33 Quantifying the Distance to Supercell-Boundary Interactions

Monday, 7 November 2016
Broadway Rooms (Hilton Portland )
Kathleen M. Magee, University of North Carolina, Charlotte, NC; and C. E. Davenport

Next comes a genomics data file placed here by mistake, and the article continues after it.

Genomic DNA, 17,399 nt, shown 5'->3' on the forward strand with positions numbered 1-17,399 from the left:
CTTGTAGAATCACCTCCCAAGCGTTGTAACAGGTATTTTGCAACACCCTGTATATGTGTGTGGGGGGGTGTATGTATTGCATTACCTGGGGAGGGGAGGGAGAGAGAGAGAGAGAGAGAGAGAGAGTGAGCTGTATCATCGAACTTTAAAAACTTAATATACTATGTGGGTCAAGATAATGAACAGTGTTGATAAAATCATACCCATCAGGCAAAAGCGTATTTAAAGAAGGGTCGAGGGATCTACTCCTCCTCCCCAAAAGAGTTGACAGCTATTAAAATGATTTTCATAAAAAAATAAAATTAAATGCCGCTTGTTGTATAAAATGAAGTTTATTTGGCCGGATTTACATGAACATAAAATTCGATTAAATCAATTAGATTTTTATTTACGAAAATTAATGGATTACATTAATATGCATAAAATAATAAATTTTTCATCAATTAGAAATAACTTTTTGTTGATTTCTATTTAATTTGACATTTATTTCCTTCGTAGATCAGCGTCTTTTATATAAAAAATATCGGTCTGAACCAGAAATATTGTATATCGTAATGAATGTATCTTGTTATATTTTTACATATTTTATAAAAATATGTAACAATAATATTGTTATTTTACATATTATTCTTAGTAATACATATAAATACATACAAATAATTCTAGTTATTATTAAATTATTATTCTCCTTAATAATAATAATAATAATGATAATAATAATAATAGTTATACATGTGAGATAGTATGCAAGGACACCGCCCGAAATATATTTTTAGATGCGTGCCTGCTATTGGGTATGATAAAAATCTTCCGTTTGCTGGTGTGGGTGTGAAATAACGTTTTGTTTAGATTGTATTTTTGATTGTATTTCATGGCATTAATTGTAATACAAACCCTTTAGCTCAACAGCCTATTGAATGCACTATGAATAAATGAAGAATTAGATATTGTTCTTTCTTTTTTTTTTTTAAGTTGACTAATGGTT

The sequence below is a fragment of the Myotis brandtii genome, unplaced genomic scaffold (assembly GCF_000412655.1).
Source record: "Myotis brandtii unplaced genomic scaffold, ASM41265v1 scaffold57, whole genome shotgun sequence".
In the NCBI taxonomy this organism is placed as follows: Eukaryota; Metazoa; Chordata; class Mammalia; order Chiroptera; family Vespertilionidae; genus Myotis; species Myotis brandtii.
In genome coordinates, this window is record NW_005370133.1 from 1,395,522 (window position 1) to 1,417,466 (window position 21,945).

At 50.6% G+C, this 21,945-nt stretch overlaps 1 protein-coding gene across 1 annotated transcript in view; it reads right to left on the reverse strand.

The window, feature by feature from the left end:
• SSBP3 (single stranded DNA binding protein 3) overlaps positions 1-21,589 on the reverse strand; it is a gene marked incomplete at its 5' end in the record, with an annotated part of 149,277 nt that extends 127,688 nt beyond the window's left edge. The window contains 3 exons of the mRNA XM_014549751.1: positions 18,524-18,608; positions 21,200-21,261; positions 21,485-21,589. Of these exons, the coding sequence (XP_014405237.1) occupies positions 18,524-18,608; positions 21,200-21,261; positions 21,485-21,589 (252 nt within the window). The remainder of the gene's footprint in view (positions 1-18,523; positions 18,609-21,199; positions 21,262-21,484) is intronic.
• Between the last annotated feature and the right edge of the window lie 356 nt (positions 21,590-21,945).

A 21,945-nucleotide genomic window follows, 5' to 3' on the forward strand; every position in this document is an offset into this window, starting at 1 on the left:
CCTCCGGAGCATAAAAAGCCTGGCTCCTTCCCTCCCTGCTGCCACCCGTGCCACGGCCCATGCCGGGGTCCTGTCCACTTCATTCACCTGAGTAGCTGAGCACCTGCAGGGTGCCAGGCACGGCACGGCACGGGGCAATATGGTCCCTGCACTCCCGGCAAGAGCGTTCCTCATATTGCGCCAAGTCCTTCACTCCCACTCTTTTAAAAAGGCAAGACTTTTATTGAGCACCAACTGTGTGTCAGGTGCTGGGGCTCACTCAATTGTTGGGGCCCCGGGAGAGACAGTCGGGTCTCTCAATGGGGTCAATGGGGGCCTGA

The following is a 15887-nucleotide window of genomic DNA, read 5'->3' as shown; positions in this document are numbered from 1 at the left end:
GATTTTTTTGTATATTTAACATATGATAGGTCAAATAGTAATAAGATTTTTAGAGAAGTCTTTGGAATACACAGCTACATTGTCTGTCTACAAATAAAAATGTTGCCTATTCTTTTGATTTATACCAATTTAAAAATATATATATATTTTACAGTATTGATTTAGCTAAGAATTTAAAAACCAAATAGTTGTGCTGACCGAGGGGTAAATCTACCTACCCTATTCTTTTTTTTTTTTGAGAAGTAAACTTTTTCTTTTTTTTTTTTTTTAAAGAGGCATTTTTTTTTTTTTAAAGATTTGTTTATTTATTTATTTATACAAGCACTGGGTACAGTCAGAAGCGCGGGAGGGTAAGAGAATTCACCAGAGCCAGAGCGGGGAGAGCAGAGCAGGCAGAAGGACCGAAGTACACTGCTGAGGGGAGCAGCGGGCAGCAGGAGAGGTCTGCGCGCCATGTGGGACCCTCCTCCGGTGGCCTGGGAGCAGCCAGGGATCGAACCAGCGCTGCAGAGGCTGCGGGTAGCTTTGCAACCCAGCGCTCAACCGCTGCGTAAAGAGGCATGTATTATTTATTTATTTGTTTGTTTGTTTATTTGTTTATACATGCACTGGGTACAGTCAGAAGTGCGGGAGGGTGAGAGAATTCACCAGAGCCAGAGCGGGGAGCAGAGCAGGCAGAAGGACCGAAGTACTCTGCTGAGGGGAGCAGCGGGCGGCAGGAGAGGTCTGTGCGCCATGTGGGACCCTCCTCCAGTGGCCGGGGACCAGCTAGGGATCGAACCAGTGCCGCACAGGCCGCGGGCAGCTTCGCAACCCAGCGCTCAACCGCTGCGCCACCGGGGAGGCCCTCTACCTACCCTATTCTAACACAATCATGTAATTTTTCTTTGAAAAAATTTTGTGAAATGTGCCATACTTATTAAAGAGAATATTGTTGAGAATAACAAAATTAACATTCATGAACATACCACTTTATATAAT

The interaction of supercell thunderstorms with surface boundaries has been shown to enhance the environment for severe storms by amplifying the vorticity, wind shear, and helicity in both observational (Maddox et al. 1980, Markowski et al, 1998b, Rasmussen et al. 2000, Bunkers et al. 2006b) and numerical studies (Atkins et al. 1999, Fierro et al. 2006, Houston and Wilhelmson 2012, Dahl et al. 2014). Previous studies have identified distances ranging between 5 km (Atkins et al. 1999) and 50 km for such enhancement (Markowski et al. 1998a). The distance between supercells and nearby surface boundaries are measured and compared to reports of large hail, strong wind, and tornadoes over the lifetime of the storm. Initial results suggest that 80 km into the warm sector of an outflow boundary, 50 km into the warm and cool sides of a warm front, and stationary cases heavily favor development within 30 km in the warm sector and 50 km into the cool sector. Future research should use high-resolution models to test the boundary distances produced in this paper and quantify how the environment changes within the distances.
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